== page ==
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Dear Friends,

The 2022 legislative session is nearly over. Last week, negotiators from the Senate and the House met in the Committees of Conference working to resolve differences in legislation that had been amended by either body. Most of the time, Senators and Representatives were able to work through their differences, but sometimes they could not.  I served on six Committee of Conferences (4 for Education bills, 1 Executive Departments and Administration bill and 1 Finance bill).  My job was to fight for the Senate position on these bills.  One of the bills, HB1256 - which was amended on the Senate floor - raises the Medicaid reimbursement rate for ambulance services. This is the first substantive raise in Medicaid ambulance rates in seventeen years. In a true bi-partison manner, I successfully fought for this amendment first on the floor of the Senate and then in Committee of Conference, and yes, I prevailed.  

One of the tactics that we saw used this year was the addition of non-germane amendments by the House to bills that had been passed by the Senate. For example, anti-vaccine legislation was tacked on to my priority legislation - the Healthy Moms, Healthy Babies Act - which would have expanded Medicaid benefits to pregnant women from 60 days postpartum to an entire year. This effort would have directly addressed the rising rate of maternal deaths in NH. Despite agreement in the Committee of Conference on this language and appropriation, a member of the House refused to sign the final report after the fact, therefore killing this legislation. Mothers and their babies continue to fight for scraps.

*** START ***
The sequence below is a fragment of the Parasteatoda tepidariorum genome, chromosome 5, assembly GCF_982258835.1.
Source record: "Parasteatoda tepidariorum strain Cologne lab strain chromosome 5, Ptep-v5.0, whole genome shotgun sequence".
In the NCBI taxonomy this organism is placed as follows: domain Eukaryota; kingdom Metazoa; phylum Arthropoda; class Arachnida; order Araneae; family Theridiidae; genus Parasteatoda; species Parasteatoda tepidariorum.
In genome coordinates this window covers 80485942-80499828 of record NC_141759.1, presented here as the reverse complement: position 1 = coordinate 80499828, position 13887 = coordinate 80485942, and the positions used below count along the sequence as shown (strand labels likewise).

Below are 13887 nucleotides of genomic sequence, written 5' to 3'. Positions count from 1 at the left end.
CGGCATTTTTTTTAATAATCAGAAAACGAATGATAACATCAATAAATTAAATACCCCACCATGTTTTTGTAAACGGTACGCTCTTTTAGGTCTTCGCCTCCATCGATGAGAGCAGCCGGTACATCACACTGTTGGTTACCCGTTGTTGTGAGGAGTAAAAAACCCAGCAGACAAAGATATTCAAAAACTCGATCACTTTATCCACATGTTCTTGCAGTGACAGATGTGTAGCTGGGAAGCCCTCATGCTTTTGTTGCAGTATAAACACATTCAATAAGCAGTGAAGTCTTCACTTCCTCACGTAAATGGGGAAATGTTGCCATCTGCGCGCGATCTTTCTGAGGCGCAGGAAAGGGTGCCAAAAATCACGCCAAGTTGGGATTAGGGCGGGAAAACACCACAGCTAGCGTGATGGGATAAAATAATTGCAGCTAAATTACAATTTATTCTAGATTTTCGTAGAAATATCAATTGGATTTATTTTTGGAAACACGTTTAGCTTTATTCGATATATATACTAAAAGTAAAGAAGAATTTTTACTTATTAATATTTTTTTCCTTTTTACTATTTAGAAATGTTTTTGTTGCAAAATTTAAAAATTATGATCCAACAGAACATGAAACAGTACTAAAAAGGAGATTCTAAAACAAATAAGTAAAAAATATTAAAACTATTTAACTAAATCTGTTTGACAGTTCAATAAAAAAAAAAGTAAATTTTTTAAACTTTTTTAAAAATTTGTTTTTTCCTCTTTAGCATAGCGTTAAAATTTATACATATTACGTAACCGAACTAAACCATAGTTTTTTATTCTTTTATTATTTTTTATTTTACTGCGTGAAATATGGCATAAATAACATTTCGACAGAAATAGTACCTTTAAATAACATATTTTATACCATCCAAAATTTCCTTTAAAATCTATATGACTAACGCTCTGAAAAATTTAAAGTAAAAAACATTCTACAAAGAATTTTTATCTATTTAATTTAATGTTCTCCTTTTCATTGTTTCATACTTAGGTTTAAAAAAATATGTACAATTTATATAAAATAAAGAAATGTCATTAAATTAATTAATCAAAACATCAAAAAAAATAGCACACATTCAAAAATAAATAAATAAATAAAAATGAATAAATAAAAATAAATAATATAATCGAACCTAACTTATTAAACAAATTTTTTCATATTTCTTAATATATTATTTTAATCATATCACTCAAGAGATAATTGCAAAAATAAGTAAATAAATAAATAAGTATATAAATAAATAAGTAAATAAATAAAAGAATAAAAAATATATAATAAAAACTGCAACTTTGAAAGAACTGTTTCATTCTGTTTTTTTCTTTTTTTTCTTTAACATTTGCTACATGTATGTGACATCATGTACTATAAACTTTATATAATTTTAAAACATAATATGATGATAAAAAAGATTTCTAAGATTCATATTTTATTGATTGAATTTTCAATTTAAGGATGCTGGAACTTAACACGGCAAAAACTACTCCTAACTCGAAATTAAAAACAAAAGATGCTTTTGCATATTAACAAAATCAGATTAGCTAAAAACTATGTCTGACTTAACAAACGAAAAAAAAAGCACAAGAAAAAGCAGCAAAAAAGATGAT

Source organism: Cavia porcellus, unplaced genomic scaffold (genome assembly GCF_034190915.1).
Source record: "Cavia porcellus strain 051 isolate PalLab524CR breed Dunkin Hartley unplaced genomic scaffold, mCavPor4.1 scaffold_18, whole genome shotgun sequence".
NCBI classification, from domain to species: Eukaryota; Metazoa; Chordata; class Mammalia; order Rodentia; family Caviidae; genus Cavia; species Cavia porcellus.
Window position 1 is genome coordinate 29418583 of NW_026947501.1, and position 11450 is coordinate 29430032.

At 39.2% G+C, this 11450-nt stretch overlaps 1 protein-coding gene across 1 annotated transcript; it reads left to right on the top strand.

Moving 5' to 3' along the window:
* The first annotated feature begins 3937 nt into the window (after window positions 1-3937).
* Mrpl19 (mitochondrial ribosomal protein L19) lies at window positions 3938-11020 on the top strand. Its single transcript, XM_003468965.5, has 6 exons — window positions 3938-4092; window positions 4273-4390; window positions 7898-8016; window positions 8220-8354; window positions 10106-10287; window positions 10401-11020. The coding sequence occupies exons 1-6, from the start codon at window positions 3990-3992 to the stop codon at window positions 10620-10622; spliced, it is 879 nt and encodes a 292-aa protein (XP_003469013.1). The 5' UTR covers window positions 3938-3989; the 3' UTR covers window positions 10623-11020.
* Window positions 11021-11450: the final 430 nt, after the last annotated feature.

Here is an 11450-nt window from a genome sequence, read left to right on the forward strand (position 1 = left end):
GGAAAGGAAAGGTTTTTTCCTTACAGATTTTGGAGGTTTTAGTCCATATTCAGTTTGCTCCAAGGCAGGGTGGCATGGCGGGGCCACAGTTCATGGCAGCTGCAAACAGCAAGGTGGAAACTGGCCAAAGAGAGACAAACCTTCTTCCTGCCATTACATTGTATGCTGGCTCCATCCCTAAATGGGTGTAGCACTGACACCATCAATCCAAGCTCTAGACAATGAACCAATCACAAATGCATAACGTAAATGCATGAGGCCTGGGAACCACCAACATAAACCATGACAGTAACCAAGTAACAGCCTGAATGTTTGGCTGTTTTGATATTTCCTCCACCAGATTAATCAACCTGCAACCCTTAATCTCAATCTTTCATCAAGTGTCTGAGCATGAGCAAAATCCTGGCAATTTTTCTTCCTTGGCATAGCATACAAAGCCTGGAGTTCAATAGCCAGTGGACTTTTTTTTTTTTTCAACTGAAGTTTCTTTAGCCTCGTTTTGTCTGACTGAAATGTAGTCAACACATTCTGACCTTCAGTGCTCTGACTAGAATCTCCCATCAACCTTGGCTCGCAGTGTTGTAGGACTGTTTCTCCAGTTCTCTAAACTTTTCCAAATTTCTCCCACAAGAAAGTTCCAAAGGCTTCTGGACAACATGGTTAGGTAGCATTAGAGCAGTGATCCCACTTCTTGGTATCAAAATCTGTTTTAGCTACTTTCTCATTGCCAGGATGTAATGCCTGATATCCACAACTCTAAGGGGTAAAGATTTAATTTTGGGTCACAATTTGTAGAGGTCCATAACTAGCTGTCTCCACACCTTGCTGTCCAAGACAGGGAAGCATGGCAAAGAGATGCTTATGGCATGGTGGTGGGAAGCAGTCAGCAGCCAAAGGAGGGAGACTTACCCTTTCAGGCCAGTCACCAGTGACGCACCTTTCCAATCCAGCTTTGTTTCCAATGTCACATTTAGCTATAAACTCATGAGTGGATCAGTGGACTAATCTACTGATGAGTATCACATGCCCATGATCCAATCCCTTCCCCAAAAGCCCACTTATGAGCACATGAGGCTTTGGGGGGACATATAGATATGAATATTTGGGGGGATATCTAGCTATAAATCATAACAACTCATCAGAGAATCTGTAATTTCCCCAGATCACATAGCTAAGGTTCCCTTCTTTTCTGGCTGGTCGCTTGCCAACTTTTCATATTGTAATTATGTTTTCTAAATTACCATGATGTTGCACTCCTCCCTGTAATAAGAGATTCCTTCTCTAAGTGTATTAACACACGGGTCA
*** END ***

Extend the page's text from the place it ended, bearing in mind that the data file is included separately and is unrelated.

I continue to speak out each and every day against HB1431, the Parental Bill of Rights. This bill is not about protecting parents' rights; this bill was written to once again work toward undermining relationships between teachers, school staff, and students. I am a mother. I respected and continue to be thankful for the relationships that my daughter had with her teachers, guidance counselors, and school staff.  Students - our children - have rights. In particular, this legislation targets LGBTQ youth, not respecting their rights. Let's not spend time and effort on sending youth, teachers, and staff to school frightened. Let us work to enrich their lives. Governor Sununu has stated he will veto this bill should it make it to his desk.  

Out of the 10 bills I put forward as a prime sponsor, I am proud that seven were passed by both the Senate and the House. Here is a run-down:
















































I fought hard to advance the priorities we laid out as I was running for office: public health, social justice, reproductive rights & healthcare, property tax relief, and economic recovery for all. We saw some victories, and we were able to defeat some bad legislation. But there is much more work to do. I am more committed than ever to returning to the Senate to fight for the Healthy Moms, Healthy Babies Act and other legislation that will make a difference in the lives of Granite State families and communities.  

We have one more week of the legislative session left, and then it will be time to hit the campaign trail once again. I look forward to seeing you!

In Solidarity, 

Senator Sue Prentiss
New Hampshire State Senate, District 5

A graphic of Sue's end-of-session report. It lists here 10 bills.
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